Tuesday, April 27, 2010

Where Do I Start? Advice for New Non-Profit Organizations

Here is some advice from non-profit consultant Derek Link for new non-profit organizations:

I get calls from leaders of new non-profit organizations periodically to help them raise money. Often these individuals have already gone through an awful lot of work to get their organization established. Usually they’ve already a) established a mission; b) written bylaws; c) established a board; and d) filed paperwork with their state and with the federal government to establish non-profit status.

They’re ready to find funds to get started and many think that foundations are the deep pockets they need to establish their services. Often at this point they’re a little frustrated because they’ve discovered that foundation grant seeking is difficult. They’ve probably written letters of inquiry with no return so they suspect they’re doing something wrong – because their mission is so worthy.

My guess is that what they’re doing wrong isn’t presenting the importance of their mission; it’s more likely to be that they haven’t built an internal case for funding – they very simply haven’t gotten started yet and foundations often see “start-ups” as risky investments.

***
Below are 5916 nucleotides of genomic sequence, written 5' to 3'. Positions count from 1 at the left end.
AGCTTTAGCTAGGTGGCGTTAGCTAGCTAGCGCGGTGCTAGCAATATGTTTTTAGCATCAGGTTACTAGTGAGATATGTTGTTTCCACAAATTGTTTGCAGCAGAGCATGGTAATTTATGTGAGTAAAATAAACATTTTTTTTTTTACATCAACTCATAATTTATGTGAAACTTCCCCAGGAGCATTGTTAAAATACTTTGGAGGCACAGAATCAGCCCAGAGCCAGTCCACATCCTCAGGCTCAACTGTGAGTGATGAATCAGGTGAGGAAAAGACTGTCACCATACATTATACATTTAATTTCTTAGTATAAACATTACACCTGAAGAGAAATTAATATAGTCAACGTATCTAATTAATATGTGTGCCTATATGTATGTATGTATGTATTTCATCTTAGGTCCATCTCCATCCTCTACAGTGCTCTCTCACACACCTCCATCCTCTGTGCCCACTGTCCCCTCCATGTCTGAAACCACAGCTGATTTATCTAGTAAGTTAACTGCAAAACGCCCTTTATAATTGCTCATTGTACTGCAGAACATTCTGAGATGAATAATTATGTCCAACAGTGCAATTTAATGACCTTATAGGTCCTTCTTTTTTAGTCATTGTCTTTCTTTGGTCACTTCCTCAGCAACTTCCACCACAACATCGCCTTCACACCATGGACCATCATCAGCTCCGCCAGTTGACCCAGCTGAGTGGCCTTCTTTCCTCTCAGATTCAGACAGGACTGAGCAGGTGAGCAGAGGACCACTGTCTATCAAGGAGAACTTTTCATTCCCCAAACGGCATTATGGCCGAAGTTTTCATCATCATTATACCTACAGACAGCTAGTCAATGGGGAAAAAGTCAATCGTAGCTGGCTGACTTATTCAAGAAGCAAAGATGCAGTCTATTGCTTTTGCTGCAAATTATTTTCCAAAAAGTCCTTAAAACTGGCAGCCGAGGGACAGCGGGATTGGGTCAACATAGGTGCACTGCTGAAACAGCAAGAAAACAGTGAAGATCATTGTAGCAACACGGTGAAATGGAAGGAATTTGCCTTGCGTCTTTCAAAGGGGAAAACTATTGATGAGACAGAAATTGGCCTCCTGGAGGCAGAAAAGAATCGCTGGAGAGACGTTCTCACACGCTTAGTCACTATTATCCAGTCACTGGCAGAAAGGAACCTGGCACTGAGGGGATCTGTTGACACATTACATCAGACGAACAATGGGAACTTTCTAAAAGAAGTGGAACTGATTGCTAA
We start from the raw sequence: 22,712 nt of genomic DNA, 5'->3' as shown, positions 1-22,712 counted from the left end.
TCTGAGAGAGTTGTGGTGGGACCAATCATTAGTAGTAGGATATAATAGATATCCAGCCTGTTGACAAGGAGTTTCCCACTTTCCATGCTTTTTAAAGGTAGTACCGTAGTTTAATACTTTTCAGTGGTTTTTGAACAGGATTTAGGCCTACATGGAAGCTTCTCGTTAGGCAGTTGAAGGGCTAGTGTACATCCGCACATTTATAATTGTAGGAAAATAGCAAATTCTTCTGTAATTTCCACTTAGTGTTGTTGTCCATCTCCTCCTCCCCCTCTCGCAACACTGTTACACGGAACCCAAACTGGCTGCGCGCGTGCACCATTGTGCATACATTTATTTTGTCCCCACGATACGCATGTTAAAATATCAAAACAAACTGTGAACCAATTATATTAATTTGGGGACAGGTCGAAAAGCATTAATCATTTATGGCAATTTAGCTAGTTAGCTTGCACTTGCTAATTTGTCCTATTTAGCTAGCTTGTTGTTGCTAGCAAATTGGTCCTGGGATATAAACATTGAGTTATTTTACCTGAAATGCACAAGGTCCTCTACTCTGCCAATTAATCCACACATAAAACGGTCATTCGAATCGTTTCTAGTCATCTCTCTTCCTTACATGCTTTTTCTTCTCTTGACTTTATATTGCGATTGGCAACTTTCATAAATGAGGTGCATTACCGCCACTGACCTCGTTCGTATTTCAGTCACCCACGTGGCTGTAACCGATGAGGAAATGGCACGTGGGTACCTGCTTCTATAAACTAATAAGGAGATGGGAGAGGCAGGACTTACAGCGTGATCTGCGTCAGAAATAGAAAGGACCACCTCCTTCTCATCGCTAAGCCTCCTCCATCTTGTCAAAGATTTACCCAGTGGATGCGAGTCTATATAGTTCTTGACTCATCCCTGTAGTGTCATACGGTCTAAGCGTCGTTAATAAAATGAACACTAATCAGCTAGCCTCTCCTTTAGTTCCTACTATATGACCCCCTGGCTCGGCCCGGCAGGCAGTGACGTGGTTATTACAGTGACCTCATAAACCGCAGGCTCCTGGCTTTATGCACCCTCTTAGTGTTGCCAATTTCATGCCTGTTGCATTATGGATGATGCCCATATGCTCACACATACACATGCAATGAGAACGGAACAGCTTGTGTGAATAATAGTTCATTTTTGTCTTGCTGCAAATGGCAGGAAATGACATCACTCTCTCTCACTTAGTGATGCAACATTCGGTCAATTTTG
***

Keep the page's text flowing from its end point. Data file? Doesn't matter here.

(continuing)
Here is my advice to people wanting to start up a non-profit organization from scratch.
  1. Build a budget and strategic plan before filing your non-profit paperwork.
  2. Build an influential board that is willing to contribute financially or raise a percentage of the budget you need for year one.
  3. Build your local network with agencies that care about your mission, that may either have a budget for your services, or who may include you in future grant applications to provide services.
  4. Include other non-profits in your local network, including your local community foundation.
So, I suggest to you that you start your non-profit by building a local base of support before looking outside the community for funding. Foundations want to see that the local/impacted community is committed to your cause, and that you are doing a good job of establishing a solid business model for achieving your mission.

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Creative Resources and Research is a consulting firm specializing in grant writing, grant seeking, program evaluation and professional development training. We have worked with hundreds of clients including public and private schools, school districts, universities, non-profit organizations, and social service agencies throughout California, securing over $155 million from federal, state and private foundation funding sources over the past decade. Our primary grant writers and program evaluators have over 50 years of combined experience in the education and social services fields. At CRR we prefer a personal approach to the clients we work with; by developing long term relationships, we are better suited to match client’s needs with available funding sources. We provide a variety of services to help assist you, including grant writing, evaluation consulting, professional development opportunities, and workshops.